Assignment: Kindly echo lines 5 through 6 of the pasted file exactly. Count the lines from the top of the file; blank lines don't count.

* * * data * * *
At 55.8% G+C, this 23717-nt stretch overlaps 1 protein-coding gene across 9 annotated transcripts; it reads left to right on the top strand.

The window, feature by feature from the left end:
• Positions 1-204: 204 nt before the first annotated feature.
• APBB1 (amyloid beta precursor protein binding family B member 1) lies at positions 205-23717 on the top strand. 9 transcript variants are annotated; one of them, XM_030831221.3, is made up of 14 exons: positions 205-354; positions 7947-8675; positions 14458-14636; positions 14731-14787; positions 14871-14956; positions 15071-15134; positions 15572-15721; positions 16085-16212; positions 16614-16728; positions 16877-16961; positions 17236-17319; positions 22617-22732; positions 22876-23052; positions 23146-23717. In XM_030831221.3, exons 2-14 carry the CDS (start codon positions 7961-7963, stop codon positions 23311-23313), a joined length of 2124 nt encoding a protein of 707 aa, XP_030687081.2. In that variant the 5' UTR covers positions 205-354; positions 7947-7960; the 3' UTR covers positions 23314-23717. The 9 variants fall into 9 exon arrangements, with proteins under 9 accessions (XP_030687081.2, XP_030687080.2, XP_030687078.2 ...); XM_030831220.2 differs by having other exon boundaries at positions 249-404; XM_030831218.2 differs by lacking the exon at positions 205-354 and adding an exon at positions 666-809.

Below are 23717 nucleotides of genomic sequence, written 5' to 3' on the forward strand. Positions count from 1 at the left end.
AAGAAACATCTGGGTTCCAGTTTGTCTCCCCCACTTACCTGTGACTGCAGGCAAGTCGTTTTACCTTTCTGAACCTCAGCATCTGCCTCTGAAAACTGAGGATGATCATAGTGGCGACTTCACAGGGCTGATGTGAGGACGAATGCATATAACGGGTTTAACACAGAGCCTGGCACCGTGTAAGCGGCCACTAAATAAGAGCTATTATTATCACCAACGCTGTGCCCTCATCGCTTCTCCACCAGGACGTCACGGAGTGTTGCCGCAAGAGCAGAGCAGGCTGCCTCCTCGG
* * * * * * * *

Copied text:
Below are 23717 nucleotides of genomic sequence, written 5' to 3' on the forward strand. Positions count from 1 at the left end.
AAGAAACATCTGGGTTCCAGTTTGTCTCCCCCACTTACCTGTGACTGCAGGCAAGTCGTTTTACCTTTCTGAACCTCAGCATCTGCCTCTGAAAACTGAGGATGATCATAGTGGCGACTTCACAGGGCTGATGTGAGGACGAATGCATATAACGGGTTTAACACAGAGCCTGGCACCGTGTAAGCGGCCACTAAATAAGAGCTATTATTATCACCAACGCTGTGCCCTCATCGCTTCTCCACCAGGACGTCACGGAGTGTTGCCGCAAGAGCAGAGCAGGCTGCCTCCTCGG